Then, the fuel electrode and the oxidizing agent electrode are applied fast to the opposite end faces of the solid electrolyte pellet obtained as described above. This fast adhesion may be effected at the same time that the solid electrolyte is molded in the form of a pellet. In this case, a mixture of Cu2 O, a novel catalyst, with a conductive material such as, for example, the Cu2 O-flake graphite mixture can be used as the oxidizing agent electrode and a known electrode such as, for example, the platinum black-flake graphite can be used as the fuel electrode.
Subsequently, the gas housings for hydrogen and oxygen are disposed respectively behind the fuel electrode and the oxidizing agent electrode.
One typical hydrogen-oxygen solid electrolyte fuel cell of this invention obtained as described above is depicted in FIG. 1. In FIG. 1, the fuel cell of this invention is constructed of tubes (6), (7) made of carbon, a fuel electrode (4), an oxidizing agent electrode (5), a solid electrode (1), and tubes (2), (3) of carbon to be used for the introduction of gases. The fuel electrode (4), the solid electrolyte (1), and the oxidizing agent electrode (5) are interposed between the carbon tubes (6), (7) and are air-tightly fastened with a sealing agent to the carbon tubes (6), (7). Since the carbon tubes (6), (7) are electrically held in contact respectively with the fuel electrode (4) and the oxidizing agent electrode (5), they concurrently serve as gas housings and as lead wires. When hydrogen gas and oxygen gas are fed through the aforementioned carbon tubes (2), (3) at a flow speed of 10 ml/min, for example, the unaltered portions of these gases are discharged as passed outside the tubes (2), (3).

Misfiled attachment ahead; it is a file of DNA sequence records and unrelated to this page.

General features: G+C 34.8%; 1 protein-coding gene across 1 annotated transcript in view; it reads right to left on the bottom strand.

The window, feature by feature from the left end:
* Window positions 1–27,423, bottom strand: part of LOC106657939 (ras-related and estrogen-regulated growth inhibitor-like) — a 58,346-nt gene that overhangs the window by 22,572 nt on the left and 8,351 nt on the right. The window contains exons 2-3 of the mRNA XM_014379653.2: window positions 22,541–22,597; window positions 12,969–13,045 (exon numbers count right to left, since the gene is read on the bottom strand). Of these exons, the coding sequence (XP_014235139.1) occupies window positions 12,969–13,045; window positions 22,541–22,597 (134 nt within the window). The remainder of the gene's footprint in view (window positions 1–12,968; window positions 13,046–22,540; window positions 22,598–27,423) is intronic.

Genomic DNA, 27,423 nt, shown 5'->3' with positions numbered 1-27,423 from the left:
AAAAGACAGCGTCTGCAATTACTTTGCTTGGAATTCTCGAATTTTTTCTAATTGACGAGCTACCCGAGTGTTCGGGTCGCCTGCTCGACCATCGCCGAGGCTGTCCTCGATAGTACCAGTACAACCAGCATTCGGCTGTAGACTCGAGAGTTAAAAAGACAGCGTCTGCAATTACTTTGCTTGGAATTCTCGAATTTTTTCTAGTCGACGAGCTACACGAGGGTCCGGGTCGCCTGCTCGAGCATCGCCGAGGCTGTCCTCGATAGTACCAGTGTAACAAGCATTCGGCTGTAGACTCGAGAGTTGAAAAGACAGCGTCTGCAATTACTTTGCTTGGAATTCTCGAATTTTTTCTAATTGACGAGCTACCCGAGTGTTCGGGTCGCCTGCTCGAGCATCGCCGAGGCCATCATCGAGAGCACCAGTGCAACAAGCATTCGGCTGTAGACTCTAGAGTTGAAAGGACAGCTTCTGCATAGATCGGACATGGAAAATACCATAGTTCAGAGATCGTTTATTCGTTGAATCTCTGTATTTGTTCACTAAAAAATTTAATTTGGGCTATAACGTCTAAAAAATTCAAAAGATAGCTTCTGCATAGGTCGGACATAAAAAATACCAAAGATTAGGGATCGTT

To test the fuel cell for performance, a voltmeter is interposed between the fuel electrode and the oxidizing agent electrode and a load is connected to an external circuit as is well known, though not shown in the diagram.
For the sake of the fuel cell of this kind, the development of an electrode catalyst, particularly an oxidizing agent electrode catalyst, which has the lowest possible polarization or the highest possible electrode reaction rate is extremely important as pointed out above. The hydrogen-oxygen solid electrolyte fuel cell of this invention adapted to operate at low temperatures proves to be inexpensive because of use of Cu2 O, a substance possessing a catalyst activity approximating the catalyst activity of platinum type catalysts, as a novel oxidizing agent electrode catalyst. The adoption of this novel catalyst is expected to broaden further the scope of applications of the fuel cell.